So why were my times decreasing? Why was my mood changing? Why did I have no energy? The answer is overtraining – a reduction in performance that takes place when the body is pushed beyond its ability to recover. Common symptoms related to this mystery tend to be fatigue and constant mood swings (makes sense now). The problem was I wasn’t letting myself sufficiently recover through proper nutrition, sleep, and programmed rest days. Yeah I had great workouts initially, but without adequate recovery, the performance improvements declined to the point where I was getting worse. This is to all the exercise enthusiasts out there who have ever seen a model or diagram where there is overreaching and overtraining.
Overreaching is the point in which enough stress is put on the body for adaptation to occur. In no way is this bad! It’s all about realizing where you are in your training and knowing when to back off. Poor Programming is a result of going beyond overreaching. Here are some more ways to avoid overtraining:
1) Individualize your programming: Not everyone is the same! Don’t expect to get a one-size-fits-all program from the top results of “running program” in Google. Everyone recovers differently. Self-monitoring how you are adapting to training (i.e. improved performance), muscle soreness, fatigue, and stress level must be taken into consideration.
2) Sleep: A lack of sleep during training can decrease performance from a physiological standpoint, and can also psychologically decrease performance due to the causation of a sense of confusion as well as mood swings. Physiologically, during sleep periods we secrete anabolic (muscle building) hormones and decrease catabolic (muscle wasting) hormones. When insufficient sleep is taking place we are not mobilizing the anabolic hormones enough for adequate recovery(Ripptoe, Practical Programming of Strength Training, 2009).
3) Diet: Proper nutrition during training plays an important role. What most athletes and novice lifters alike tend to overlook is ample caloric consumption during intense training periods. I’m not saying you should eat as much as humanly possible. Proper caloric intake means your calories in = your calories out, in order to maintain performance. Fueling your body is comparable to fueling your car. If you were to put 20 miles worth of gas in and try to go 50 miles, your car simply won’t do it. The human body is no different: if you only fuel up for a particular amount of energy expenditure, how can you expect to go beyond that point without sacrificing stored energy and ultimately breaking down other tissues (such as muscle) to reach your goal? One of the biggest mistakes made by people who begin a new exercise program is inadequate carbohydrate consumption (Mother, this one is for you). You need to get over that road-block ASAP. Carbohydrates are essential for muscle glycogen and provide the quickest source of energy production. If there is depletion in carbohydrate intake, the result is a decrease in performance and an increase in muscle deterioration.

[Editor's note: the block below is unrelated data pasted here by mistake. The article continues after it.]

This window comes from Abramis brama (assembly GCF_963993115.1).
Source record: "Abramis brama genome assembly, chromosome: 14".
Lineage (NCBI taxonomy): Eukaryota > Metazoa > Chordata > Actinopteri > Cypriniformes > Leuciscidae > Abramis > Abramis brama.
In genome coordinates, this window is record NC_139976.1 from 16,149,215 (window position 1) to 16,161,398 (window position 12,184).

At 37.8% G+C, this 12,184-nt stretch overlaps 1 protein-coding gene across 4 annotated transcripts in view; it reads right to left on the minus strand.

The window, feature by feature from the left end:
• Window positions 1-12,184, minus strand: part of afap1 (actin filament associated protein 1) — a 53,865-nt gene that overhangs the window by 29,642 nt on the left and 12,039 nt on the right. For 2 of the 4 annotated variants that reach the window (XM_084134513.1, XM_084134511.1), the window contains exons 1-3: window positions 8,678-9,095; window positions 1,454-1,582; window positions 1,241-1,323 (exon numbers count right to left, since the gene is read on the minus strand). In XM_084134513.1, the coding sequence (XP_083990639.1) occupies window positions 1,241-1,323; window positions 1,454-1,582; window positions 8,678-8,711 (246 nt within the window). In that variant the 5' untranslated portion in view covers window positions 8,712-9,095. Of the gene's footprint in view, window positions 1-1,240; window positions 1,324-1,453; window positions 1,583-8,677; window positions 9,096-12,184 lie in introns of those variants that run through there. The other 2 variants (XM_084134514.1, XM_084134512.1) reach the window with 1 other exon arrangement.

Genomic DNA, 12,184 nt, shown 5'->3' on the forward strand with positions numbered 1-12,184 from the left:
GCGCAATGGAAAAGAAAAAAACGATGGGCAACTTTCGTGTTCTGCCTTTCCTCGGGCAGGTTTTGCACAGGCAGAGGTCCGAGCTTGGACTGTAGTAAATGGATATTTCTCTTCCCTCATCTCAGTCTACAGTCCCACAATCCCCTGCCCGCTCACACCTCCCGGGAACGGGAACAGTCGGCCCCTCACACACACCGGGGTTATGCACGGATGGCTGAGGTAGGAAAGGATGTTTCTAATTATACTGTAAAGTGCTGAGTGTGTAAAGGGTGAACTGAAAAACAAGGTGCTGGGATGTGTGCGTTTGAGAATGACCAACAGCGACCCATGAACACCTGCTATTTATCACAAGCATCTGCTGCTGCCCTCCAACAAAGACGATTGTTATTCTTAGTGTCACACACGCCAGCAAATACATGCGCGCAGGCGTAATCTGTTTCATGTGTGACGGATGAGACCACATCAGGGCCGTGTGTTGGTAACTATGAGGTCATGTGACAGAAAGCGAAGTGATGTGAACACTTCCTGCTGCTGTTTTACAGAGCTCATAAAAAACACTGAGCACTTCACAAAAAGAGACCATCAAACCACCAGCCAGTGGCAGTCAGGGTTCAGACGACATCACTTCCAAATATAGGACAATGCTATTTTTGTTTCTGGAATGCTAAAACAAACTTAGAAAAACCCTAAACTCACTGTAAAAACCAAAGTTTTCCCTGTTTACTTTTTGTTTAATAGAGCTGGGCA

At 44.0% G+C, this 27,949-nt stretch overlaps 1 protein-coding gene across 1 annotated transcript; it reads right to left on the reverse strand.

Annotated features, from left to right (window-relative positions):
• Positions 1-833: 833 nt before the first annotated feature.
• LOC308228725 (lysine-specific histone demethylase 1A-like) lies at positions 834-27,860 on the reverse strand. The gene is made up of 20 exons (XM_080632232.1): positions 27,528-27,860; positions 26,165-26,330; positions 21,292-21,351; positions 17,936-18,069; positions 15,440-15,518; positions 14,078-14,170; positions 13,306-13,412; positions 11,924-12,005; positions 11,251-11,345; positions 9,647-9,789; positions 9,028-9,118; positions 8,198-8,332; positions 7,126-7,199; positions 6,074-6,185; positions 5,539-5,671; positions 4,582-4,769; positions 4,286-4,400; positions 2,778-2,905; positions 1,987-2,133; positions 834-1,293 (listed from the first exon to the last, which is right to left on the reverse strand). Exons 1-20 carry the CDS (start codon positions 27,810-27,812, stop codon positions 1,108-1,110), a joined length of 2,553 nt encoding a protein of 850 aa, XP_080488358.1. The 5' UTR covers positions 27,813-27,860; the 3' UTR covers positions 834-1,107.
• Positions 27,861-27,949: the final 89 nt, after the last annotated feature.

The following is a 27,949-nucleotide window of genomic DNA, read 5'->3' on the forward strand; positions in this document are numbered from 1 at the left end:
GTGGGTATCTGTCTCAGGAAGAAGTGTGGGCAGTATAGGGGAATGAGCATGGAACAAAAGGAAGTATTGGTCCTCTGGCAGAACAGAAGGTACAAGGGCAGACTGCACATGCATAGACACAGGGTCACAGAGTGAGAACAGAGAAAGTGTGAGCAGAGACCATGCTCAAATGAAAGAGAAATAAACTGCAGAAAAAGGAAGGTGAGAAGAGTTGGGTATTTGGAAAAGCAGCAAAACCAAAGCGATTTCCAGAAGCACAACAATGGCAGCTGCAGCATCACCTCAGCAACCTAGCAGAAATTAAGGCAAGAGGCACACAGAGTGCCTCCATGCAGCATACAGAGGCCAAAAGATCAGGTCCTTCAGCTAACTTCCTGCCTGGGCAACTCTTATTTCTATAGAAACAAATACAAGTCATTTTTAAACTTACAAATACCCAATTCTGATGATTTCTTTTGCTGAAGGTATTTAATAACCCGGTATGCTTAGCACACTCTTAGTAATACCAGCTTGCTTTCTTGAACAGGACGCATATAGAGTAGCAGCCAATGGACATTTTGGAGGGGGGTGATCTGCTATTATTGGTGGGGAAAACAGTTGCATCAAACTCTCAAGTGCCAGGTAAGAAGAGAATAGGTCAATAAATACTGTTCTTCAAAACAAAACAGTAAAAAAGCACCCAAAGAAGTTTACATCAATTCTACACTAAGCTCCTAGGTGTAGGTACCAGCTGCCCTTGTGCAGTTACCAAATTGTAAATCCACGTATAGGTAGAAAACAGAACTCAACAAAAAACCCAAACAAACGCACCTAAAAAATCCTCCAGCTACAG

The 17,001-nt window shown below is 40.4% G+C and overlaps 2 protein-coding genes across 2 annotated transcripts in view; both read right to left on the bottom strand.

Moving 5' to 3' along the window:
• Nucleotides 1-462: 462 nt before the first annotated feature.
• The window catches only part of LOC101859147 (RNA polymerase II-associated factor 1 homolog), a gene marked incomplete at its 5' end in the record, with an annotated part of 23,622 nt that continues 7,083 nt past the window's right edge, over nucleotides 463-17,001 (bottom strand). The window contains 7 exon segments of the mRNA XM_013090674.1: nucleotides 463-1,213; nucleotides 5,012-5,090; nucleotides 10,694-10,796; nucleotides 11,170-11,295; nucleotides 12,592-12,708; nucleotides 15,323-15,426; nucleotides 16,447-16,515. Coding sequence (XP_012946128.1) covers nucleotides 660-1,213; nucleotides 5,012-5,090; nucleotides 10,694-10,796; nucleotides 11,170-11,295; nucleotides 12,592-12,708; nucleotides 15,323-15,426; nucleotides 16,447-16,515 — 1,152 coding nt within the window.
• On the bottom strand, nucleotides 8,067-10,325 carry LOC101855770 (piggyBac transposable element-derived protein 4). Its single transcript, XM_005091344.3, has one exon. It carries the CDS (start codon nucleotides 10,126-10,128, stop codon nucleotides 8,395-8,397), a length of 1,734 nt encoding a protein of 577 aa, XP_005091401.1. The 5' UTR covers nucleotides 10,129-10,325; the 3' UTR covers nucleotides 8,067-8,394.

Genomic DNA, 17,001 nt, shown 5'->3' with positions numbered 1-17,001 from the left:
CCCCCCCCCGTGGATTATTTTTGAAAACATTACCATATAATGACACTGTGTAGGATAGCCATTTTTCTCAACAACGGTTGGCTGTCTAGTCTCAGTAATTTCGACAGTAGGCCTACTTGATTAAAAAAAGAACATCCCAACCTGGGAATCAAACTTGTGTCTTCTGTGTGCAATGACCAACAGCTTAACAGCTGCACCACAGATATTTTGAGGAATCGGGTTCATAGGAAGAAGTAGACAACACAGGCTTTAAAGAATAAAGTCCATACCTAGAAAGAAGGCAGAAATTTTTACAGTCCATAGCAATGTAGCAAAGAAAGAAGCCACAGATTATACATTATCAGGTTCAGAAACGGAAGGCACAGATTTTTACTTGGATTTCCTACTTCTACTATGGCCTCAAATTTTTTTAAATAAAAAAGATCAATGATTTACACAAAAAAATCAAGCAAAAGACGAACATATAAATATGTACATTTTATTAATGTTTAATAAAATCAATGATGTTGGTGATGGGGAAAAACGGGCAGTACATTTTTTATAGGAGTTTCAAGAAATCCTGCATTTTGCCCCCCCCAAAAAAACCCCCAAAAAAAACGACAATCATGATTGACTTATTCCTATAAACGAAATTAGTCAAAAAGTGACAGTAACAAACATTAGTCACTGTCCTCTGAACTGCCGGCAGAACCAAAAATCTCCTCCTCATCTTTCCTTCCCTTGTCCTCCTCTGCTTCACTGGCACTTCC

All-in-all overtraining can more properly be titled “under recovering.” You can train as hard as you want if you make sure you are accounting for the 3 things listed. If you have any questions on overtraining hit me up on Twitter @JRoswell3, and enjoy the race season!